An overview for scorecards in all 50 states can be found on this page. To contribute to the list of Texas scorecards, email suggestions to scorecards@ballotpedia.org.

Please see our writing guidelines if you would like to add results from an individual scorecard to this legislator's profile.

2013

In 2013, the Texas State Legislature was in its 83rd legislative session from January 8 through May 27. Thirty minutes after the regular session ended, Governor Rick Perry called legislators back for a special session starting that evening.[10] Two additional called sessions were held from July 1 through July 30 and July 30 through August 5.[11]

  • Legislators are scored on bills which relate to economic freedom, the size and scope of government, and individual liberty.
  • Legislators are scored based on their votes on bills relating to the organizations principles, missions, and goals of responsible, conservative solutions for Texas.
  • Legislators are scored based on their votes on bills relating to core budget and free enterprise issues.
  • Legislators are scored based on votes for bills with the greatest impact on Texas’ environment and public health.
  • Equality Texas - Equality Texas rankings for the Texas House during the 83rd regular legislative session
  • Legislators are assigned grades reflecting votes on LGBT issues.
  • Legislators are scored based on their votes on bills relating to taxes and property rights.
  • Legislators are scored based on issues critical to businesses, taxpayers and families.
  • Legislators are scored based on votes relating to conservative issues.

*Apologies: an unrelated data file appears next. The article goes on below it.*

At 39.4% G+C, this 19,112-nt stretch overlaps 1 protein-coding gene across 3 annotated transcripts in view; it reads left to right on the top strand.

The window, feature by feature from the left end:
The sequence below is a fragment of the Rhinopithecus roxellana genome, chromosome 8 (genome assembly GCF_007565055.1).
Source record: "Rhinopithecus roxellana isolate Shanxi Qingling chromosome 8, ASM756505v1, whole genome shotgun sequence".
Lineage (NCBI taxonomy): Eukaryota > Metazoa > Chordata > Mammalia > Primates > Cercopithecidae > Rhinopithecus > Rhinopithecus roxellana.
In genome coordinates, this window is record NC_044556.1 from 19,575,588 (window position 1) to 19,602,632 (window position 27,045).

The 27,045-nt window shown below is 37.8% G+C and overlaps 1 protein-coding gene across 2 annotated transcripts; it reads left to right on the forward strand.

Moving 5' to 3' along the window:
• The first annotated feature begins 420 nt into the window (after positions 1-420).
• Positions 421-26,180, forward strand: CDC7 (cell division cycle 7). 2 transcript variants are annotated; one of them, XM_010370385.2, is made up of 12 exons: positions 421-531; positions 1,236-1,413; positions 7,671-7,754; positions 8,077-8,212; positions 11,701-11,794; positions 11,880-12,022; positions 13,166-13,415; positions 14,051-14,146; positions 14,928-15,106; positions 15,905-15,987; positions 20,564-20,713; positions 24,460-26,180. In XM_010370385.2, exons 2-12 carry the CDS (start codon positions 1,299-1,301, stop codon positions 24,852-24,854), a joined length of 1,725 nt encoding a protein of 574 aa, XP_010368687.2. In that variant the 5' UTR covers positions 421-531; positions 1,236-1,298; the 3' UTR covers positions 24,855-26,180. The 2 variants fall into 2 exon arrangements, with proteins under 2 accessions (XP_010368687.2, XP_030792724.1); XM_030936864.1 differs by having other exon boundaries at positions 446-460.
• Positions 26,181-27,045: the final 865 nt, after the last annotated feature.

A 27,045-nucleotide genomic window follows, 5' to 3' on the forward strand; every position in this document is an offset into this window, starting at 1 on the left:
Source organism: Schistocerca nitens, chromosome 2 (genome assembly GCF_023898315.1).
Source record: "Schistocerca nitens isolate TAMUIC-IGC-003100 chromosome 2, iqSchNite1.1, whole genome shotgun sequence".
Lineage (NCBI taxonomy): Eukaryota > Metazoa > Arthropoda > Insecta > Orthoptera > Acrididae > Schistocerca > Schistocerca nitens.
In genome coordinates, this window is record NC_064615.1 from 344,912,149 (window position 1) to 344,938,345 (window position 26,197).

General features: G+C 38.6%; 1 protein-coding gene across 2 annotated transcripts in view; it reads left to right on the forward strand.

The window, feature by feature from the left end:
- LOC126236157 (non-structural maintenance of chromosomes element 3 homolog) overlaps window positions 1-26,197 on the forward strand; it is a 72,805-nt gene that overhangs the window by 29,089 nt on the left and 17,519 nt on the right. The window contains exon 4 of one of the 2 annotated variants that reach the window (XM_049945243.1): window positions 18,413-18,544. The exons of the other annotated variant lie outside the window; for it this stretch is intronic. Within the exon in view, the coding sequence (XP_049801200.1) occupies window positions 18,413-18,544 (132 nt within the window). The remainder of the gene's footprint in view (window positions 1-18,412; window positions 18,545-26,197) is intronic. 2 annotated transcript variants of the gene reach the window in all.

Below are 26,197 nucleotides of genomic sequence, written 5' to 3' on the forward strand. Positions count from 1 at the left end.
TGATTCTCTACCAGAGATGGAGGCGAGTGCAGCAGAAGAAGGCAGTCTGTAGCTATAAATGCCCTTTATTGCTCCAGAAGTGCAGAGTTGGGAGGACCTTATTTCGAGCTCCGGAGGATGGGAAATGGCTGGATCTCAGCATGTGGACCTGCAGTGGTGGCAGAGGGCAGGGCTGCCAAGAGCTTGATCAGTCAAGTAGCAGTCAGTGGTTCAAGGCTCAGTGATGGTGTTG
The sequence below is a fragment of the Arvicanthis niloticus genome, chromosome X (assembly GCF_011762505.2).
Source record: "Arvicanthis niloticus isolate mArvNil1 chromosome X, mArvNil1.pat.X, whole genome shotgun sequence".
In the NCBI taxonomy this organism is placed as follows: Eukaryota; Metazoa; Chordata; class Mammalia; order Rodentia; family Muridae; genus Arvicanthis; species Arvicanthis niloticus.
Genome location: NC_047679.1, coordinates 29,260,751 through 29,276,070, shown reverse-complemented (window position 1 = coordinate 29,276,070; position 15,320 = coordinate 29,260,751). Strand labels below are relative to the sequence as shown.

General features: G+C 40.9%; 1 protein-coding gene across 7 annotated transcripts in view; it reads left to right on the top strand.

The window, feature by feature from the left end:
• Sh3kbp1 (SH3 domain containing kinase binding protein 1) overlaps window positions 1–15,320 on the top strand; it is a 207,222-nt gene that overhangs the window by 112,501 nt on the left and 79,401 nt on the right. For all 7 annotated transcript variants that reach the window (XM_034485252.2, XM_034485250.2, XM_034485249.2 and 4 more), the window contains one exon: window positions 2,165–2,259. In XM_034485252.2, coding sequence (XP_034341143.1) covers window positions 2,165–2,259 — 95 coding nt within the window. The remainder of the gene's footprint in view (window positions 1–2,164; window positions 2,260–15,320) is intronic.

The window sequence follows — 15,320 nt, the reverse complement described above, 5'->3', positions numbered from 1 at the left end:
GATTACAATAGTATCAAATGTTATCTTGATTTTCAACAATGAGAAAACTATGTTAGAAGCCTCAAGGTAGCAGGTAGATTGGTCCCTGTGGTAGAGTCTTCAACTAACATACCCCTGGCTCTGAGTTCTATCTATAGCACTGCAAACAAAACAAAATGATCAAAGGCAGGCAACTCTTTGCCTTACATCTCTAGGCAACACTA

• The 2013 TLCV scorecard covers a range of votes and issues, including: water, global warming, environmental regulation, clean energy, clean air, good government, oil and gas regulation, and energy efficiency.
  • Legislators are scored based on votes for bills relating to this issue of abortion.
  • Mark P. Jones is the Chair of the Department of Political Science at Rice University. He builds a ranking of Texas state representatives each year based on their votes from the previous session. Jones then ranks legislators based on how liberal and conservative they are according to legislative history.
  • Legislators are scored on their votes on key conservative issues.
  • Legislators are scored based on votes for Amendments 2, 12, 51, 95 and 118.
  • Legislators are scored based on votes for House Bill 2.
  • Legislators are scored on their votes on key small business issues.

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See also

External links

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References

Political offices
Preceded by
Mark Strama (D)
Texas House District 50
February 12, 2014-Present
Succeeded by
NA